Yes, it’s class warfare, my friends. But here’s the thing. Docx isn’t on the working man’s side. His essay reads like some corpulent slug defending his gated community with a Magpul PDR and then slithering away because he doesn’t know how to release the safety. It’s the kind of unfit approach that invites ridicule rather than confidence, alienation rather than mobilization. For if you’re going to claim yourself a champion of the people (or, to use Docx’s inept populist metaphor, a half-hearted burger eater), shouldn’t you be paying attention to what they’re reading? If you wish to demonstrate why Stieg Larsson is such a shitty writer, shouldn’t you have the guts to quote him at length? After all, your argument is airtight, isn’t it? The writer is dead and he can’t respond, right? Win win!
Alas, Docx can’t be bothered. He identifies “the most tedious acronym-packed exchange” that he has ever read, but he fails to comprehend that what Docx considers “tedious” might be the kind of wonky info banter that is going to get a journalist like Blomkvist rock hard. He quotes from a very early part of The Girl with the Dragon Tattoo (page 24 in my copy) and gives us no full indication that he has read the whole book. This makes Docx not only an illiterate, but an inept bully foolish enough to support his claim through deductive induction — a logical fallacy that hasn’t worked ever since newspapers had the good sense of opening up their articles to public comment. Because Docx says that genre is lesser, and Docx fancies himself an authority, then it must be true! No need to provide airtight examples of Swedish silliness. Docx also tries to quote a few passages from Dan Brown to make his case. But wait a minute, that’s a logical fallacy! What about Larsson? That guy you just shit talked in your previous paragraphs? Shouldn’t you be taking him down? Oh dear, secundum quid! If only Docx had the space, he’d demolish your genre! He’d *gasp* have an argument!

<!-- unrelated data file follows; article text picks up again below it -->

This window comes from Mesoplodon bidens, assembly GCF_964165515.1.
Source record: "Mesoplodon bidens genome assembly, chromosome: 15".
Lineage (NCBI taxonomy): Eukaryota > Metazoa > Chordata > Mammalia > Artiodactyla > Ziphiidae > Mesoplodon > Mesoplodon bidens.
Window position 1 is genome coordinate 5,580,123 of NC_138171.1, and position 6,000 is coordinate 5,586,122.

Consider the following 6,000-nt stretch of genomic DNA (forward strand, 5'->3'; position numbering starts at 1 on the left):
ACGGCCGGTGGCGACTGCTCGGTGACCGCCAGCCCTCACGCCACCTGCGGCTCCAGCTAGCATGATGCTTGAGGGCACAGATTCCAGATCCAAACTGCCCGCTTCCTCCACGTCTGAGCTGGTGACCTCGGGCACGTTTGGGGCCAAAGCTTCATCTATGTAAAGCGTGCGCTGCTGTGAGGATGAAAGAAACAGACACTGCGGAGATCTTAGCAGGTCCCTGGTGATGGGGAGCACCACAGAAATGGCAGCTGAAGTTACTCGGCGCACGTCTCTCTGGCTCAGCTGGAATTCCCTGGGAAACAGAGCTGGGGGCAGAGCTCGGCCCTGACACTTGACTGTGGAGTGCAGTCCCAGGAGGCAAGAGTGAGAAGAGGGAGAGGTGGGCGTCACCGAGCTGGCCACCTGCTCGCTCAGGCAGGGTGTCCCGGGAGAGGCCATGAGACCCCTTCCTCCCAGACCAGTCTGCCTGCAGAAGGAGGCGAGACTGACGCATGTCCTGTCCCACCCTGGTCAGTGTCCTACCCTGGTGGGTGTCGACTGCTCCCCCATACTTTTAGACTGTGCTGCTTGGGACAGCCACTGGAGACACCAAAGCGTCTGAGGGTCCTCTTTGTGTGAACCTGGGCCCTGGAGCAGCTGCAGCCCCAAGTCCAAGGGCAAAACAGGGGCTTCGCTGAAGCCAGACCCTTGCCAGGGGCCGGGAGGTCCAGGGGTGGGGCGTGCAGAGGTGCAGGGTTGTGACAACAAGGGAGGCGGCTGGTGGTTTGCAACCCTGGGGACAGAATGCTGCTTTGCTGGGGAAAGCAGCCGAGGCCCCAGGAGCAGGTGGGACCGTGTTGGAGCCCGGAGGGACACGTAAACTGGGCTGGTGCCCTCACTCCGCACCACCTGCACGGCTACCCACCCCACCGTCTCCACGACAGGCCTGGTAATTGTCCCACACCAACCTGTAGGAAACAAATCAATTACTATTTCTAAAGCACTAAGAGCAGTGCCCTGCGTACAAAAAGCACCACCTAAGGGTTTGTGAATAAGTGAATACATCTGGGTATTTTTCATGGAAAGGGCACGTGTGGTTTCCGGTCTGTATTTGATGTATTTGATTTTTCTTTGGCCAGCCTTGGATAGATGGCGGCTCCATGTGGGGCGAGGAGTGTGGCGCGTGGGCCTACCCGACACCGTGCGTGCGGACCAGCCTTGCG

Well, not really. It becomes abundantly clear that Docx doesn’t know what the fuck he’s talking about when he attempts to quote others. In a feeble attempt at wit, Docx deliberately misquotes Isaac D’Israeli’s Curiosities of Literature (the full quote: “Whatever is felicitously expressed risks being worse expressed: it is a wretched taste to be gratified with mediocrity when the excellent lies before us”). But D’Israeli was writing rather sensibly about how well-read writers are those comprehending the wit of other men. Does Docx comprehend D’Israeli? To employ a populist reference that Docx might frown upon, you make the call. For Docx misses the vital sentence that came before the business about being “gratified with mediocrity”:
It seems, however, agreed, that no one would quote if he could think; and it is not imagined that the well-read may quote from the delicacy of their taste, and the fulness of their knowledge.